Then walking the berm hoping
      no one had seen, not knowing
      what it was I wanted wanted wanted.
      Not able to say it, name it.

      All my life looking, tasting a success
      only to not want it. Failure the same.
      I wanted wanted wanted
      and was a stranger in my own life.

      Closest I ever got was the want to be a hermit.
      So much throbbing headfirst caring
      prevented that.

      Now, in long familiar shadows,
      delicious naps, old friends,
      soliloquies in smiles,
      I've let go of so many wants,
      seen them circle and roost
      tender and tentative,
      then take wing free again.

      But I can't let go
      of the want I could never name.

    Donald Marsh
    (To receive one of these free original poems emailed each Monday, contact Donald Marsh.)

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    Section C: .................................................................. March 15, 2000
    San Jose, CA

    Here are three more haiku poems out of the theme: Dominion of light.


      Blue sky at night.
      Darkness at noon.
      Tension rising.

      The seed of yin is in yang.
      The seed of yang is in yin.
      Balance is tension at rest.

      The artist's gift,
      affecting change.
      Stay or become.

    Franz Spickhoff

    Sacramento, CA


      A quick silvered flash
      no longer,
      nor terrorizing mouth,
      the fish floats
      belly up in the pond
      rudder-like fins held bone-stiff against the liquid green darkness.

      Though still visible,
      with movements degenerated
      into the awkwardness of rigidity
      he has metamorphosed into a captured thought,
      from mystery into mundane.

      No longer
      all that might be
      that which is:
      a dead fish floating belly up
      on a cold green winter's pond.

    Jenny Mamola

    Carmel Valley, CA

      "The future is already here. It's just unevenly distributed."—William Gibson

    I find this quotation in an Asian magazine, the entire issue devoted to concepts of time. I am intrigued, attempt to pursue the maze of thought my mind has entered in reading these two sentences.

    Outside songbirds distract me with their sweet high notes and the sky begins to lighten. While I have been in contemplation, time has been in motion without me, an unevenly distributed future. I remain lost in the meditative state, but everything else stirs and continues the process of evolution. I am often left behind.

    Only occasionally, I experience a lightning flash, propelling me forward, a foreshadowing of eventual cognizance.

    I travel between these two dimensions randomly, without dominion over either one. This is the adventure of life, this haphazard fortuitous and calamitous lack of hold on time.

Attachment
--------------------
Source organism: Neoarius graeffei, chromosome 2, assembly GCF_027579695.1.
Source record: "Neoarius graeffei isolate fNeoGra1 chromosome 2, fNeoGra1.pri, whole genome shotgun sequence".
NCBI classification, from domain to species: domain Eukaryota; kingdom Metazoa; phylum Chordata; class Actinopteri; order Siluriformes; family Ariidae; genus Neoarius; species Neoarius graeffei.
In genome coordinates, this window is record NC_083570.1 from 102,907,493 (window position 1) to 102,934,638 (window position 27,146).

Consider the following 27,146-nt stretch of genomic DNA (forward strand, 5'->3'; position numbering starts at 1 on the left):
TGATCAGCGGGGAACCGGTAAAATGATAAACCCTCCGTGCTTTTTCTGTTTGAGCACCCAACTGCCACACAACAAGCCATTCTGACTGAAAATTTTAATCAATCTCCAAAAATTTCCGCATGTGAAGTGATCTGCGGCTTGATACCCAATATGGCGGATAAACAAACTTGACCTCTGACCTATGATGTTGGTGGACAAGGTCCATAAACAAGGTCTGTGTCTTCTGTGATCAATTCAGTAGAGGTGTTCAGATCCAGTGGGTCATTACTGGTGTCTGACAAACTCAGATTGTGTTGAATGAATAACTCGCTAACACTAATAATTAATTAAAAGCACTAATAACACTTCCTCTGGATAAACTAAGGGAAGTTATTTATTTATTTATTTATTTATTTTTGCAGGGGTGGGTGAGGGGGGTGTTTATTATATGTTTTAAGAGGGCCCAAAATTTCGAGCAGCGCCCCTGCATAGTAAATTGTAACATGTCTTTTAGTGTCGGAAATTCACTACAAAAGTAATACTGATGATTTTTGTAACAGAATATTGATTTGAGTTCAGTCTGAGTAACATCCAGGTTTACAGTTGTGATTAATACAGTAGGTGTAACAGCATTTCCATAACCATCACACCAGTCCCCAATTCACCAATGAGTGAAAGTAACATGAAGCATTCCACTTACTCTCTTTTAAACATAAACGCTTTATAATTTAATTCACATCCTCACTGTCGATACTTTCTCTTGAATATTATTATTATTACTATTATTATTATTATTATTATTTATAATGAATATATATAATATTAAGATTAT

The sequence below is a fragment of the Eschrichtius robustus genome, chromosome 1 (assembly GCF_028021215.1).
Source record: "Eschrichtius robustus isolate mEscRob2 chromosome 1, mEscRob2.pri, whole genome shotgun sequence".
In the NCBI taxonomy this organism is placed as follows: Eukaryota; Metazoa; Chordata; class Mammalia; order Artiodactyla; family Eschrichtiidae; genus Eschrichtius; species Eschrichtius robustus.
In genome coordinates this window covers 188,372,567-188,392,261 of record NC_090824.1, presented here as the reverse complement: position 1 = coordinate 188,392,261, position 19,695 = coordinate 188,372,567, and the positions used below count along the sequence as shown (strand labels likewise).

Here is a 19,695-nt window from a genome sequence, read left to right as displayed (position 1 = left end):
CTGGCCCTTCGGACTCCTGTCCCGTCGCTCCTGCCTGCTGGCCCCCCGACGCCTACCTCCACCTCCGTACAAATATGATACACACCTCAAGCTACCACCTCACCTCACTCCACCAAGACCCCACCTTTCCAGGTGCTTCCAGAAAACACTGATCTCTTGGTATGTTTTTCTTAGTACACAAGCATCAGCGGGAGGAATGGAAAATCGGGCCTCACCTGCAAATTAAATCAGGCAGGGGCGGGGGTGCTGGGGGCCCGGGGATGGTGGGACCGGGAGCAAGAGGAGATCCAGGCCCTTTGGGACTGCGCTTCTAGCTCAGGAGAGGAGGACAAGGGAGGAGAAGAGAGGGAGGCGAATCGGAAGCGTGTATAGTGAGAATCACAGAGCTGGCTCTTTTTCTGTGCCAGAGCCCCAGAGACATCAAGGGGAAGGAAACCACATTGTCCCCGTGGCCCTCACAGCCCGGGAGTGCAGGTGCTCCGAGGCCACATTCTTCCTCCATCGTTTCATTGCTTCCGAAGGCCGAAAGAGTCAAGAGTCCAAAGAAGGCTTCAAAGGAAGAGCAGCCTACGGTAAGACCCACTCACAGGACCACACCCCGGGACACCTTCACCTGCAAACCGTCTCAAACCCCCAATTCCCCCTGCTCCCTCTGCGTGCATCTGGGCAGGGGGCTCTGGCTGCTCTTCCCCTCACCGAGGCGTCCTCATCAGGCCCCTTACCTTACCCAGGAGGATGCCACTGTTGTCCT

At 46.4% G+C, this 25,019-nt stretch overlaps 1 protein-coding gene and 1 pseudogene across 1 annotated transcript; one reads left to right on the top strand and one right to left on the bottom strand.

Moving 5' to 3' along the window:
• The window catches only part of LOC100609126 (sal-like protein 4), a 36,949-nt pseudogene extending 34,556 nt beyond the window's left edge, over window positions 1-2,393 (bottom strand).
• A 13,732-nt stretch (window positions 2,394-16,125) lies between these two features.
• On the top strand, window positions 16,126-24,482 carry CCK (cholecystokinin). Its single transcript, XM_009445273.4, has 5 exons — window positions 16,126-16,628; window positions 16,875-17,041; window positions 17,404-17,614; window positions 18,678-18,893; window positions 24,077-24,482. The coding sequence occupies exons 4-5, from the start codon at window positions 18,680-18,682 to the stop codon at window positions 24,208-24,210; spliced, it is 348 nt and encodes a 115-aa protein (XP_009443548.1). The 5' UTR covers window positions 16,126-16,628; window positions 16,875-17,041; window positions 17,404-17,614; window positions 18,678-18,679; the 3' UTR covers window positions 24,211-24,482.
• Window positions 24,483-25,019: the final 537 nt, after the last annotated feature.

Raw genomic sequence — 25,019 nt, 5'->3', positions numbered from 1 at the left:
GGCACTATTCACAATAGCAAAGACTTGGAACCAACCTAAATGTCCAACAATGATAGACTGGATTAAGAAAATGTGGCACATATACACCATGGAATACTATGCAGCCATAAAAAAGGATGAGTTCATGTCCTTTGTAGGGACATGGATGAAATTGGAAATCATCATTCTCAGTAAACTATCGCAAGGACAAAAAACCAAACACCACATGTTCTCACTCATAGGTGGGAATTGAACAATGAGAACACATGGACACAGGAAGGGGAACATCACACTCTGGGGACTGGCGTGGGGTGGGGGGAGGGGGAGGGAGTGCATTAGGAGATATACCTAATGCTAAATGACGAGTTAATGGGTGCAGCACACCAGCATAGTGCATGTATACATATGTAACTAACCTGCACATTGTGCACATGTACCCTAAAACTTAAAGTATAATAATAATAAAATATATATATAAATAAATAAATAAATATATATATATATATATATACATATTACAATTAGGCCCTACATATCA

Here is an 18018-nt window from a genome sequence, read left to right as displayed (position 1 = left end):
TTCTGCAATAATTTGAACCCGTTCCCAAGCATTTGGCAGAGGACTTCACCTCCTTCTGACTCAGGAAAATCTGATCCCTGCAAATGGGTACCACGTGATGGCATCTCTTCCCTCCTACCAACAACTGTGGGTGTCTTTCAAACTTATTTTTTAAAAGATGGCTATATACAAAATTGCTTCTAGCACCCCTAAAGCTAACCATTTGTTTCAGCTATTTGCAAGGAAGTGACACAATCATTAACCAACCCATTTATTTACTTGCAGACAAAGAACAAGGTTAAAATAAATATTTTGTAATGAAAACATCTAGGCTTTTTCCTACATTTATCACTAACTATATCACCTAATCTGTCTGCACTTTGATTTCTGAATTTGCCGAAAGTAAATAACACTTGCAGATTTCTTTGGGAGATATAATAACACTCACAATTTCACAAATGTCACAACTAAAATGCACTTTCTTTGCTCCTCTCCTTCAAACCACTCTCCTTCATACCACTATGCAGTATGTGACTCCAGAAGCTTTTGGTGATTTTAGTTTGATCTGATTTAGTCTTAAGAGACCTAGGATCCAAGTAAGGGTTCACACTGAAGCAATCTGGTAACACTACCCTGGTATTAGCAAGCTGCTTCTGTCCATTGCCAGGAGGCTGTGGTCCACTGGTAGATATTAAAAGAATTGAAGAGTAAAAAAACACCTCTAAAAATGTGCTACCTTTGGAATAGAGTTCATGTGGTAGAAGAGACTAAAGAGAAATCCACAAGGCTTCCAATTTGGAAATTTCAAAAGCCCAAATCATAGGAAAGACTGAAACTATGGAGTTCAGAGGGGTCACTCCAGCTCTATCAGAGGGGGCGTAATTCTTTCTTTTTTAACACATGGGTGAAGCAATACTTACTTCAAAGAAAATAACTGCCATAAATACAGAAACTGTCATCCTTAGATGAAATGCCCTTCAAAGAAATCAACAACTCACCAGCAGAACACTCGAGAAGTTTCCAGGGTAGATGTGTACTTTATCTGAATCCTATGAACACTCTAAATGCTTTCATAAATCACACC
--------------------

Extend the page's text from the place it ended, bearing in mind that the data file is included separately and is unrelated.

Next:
In late middle-age, I observe the lingering shuffle of days that have become my mother's life in a nursing home. It make one wish for a quick and painless exit. I can just barely imagine the courage it takes to manage a civil awakening to another tedious twenty-four hours, a future unwanted. Is this a preview of my own destiny I am allowed so that I may master the grace of aging with as much valor. There are times the mirror is unkind.

    I hold onto the fine linen of the moment, reach out to touch the ripening light of early morning. Everything is just beyond our full comprehension. I would not have it any other way.


      All night the silver blade
      in the ebony sky carves
      westward seeking the other side
      of earth. Crickets
      play their fiddle wings.
      White owl rotates
      his head to catch
      a small rustle
      under the sage.

      All night the stars appear
      to follow in the wake
      of the moon
      on a similar journey
      in a larger universe.
      Fog creeps upriver
      along the south mountain range
      veiling village lights
      with an eerie glow.

      All night a light breeze
      weaves through thin fingers
      of a pine tree,
      carrying its sharp fragrance
      past open windows.
      A gray fox and his mate pause
      to drink from a water bowl,
      blessing moisture
      with their tongues.

    Laura Bayless

    Soquel, CA

    Everywhere there are signs of Spring. Trees are budding, flowers pushing up and blooming, robins going happily insane on errands.


      Your voice tiptoes in glee to see
      me striding legless in wildflowers
      in easy Equinox in Easter air

      Fully carbonated and chilled
      to see you in lilac light
      smack firm substantial rump high thigh
      then shoot eyelashed impudent dares
      from palmed budding hips
      while newly mint green insects
      hiccup and rollercoaster in mid air
      and everything says÷ It's here,
      the grand rockcandy time is here